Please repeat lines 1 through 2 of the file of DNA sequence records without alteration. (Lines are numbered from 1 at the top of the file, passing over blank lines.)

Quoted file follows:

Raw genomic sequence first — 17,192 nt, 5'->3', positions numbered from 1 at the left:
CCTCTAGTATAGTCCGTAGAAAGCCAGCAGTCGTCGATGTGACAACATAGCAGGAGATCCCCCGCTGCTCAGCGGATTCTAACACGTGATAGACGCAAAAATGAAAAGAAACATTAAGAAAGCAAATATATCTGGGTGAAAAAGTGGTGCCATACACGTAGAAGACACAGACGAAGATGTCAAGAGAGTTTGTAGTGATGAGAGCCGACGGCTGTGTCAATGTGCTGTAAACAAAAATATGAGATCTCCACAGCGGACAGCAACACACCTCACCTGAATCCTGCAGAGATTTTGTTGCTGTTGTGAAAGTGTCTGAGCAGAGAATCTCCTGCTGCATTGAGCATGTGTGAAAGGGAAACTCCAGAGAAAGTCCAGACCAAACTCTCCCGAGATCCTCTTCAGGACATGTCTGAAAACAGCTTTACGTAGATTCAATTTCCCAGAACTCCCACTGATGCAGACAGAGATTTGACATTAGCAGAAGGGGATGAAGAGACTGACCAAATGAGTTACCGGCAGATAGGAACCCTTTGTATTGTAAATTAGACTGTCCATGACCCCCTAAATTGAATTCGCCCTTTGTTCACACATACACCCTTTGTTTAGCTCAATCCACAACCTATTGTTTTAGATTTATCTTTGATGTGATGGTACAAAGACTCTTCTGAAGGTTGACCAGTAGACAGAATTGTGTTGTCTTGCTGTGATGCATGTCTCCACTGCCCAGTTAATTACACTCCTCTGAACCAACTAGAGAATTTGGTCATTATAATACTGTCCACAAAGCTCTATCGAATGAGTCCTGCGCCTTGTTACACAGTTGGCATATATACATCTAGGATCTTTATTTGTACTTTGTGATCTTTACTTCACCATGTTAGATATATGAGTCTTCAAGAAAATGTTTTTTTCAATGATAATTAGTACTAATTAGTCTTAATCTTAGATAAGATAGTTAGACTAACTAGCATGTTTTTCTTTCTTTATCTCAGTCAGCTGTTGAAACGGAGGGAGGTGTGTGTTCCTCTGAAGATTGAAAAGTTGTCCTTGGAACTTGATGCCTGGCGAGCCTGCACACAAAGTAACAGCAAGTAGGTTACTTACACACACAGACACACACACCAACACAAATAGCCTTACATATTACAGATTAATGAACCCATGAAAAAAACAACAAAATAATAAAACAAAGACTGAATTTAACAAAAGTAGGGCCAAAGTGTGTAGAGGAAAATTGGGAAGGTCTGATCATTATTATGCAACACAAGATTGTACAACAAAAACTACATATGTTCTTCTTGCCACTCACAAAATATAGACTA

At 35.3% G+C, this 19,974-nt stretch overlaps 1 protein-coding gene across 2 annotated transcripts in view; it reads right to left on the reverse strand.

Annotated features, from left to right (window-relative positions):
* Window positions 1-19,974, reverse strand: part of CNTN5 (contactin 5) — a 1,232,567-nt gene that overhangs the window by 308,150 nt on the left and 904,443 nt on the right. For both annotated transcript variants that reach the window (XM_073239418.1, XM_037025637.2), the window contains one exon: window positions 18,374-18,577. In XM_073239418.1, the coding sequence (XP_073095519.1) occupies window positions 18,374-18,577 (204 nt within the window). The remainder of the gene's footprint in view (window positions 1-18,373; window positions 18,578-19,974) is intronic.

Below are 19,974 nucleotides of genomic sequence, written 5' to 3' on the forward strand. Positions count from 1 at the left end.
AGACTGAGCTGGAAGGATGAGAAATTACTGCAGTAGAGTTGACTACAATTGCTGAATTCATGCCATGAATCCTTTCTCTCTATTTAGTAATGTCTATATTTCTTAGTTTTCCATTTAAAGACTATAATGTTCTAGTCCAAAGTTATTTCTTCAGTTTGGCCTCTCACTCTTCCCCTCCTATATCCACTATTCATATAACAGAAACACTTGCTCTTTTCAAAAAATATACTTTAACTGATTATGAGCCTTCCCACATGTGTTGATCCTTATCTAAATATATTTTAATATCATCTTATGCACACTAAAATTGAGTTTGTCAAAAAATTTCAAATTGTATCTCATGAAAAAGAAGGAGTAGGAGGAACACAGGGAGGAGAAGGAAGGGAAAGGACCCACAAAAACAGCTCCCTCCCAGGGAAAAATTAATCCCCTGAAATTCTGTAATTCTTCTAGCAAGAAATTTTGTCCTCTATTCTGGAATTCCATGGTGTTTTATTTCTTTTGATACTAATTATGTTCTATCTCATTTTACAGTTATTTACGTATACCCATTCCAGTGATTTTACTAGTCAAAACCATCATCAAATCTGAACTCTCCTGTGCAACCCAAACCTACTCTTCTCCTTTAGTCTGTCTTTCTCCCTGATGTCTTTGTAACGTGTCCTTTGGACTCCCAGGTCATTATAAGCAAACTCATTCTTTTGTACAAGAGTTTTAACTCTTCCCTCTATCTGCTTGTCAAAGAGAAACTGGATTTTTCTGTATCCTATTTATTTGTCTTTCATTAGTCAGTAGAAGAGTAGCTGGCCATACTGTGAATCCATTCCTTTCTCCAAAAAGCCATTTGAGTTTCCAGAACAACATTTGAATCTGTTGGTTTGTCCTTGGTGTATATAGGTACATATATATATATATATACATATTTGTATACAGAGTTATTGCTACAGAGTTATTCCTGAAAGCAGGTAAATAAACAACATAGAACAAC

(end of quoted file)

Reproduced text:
Raw genomic sequence first — 17,192 nt, 5'->3', positions numbered from 1 at the left:
CCTCTAGTATAGTCCGTAGAAAGCCAGCAGTCGTCGATGTGACAACATAGCAGGAGATCCCCCGCTGCTCAGCGGATTCTAACACGTGATAGACGCAAAAATGAAAAGAAACATTAAGAAAGCAAATATATCTGGGTGAAAAAGTGGTGCCATACACGTAGAAGACACAGACGAAGATGTCAAGAGAGTTTGTAGTGATGAGAGCCGACGGCTGTGTCAATGTGCTGTAAACAAAAATATGAGATCTCCACAGCGGACAGCAACACACCTCACCTGAATCCTGCAGAGATTTTGTTGCTGTTGTGAAAGTGTCTGAGCAGAGAATCTCCTGCTGCATTGAGCATGTGTGAAAGGGAAACTCCAGAGAAAGTCCAGACCAAACTCTCCCGAGATCCTCTTCAGGACATGTCTGAAAACAGCTTTACGTAGATTCAATTTCCCAGAACTCCCACTGATGCAGACAGAGATTTGACATTAGCAGAAGGGGATGAAGAGACTGACCAAATGAGTTACCGGCAGATAGGAACCCTTTGTATTGTAAATTAGACTGTCCATGACCCCCTAAATTGAATTCGCCCTTTGTTCACACATACACCCTTTGTTTAGCTCAATCCACAACCTATTGTTTTAGATTTATCTTTGATGTGATGGTACAAAGACTCTTCTGAAGGTTGACCAGTAGACAGAATTGTGTTGTCTTGCTGTGATGCATGTCTCCACTGCCCAGTTAATTACACTCCTCTGAACCAACTAGAGAATTTGGTCATTATAATACTGTCCACAAAGCTCTATCGAATGAGTCCTGCGCCTTGTTACACAGTTGGCATATATACATCTAGGATCTTTATTTGTACTTTGTGATCTTTACTTCACCATGTTAGATATATGAGTCTTCAAGAAAATGTTTTTTTCAATGATAATTAGTACTAATTAGTCTTAATCTTAGATAAGATAGTTAGACTAACTAGCATGTTTTTCTTTCTTTATCTCAGTCAGCTGTTGAAACGGAGGGAGGTGTGTGTTCCTCTGAAGATTGAAAAGTTGTCCTTGGAACTTGATGCCTGGCGAGCCTGCACACAAAGTAACAGCAAGTAGGTTACTTACACACACAGACACACACACCAACACAAATAGCCTTACATATTACAGATTAATGAACCCATGAAAAAAACAACAAAATAATAAAACAAAGACTGAATTTAACAAAAGTAGGGCCAAAGTGTGTAGAGGAAAATTGGGAAGGTCTGATCATTATTATGCAACACAAGATTGTACAACAAAAACTACATATGTTCTTCTTGCCACTCACAAAATATAGACTA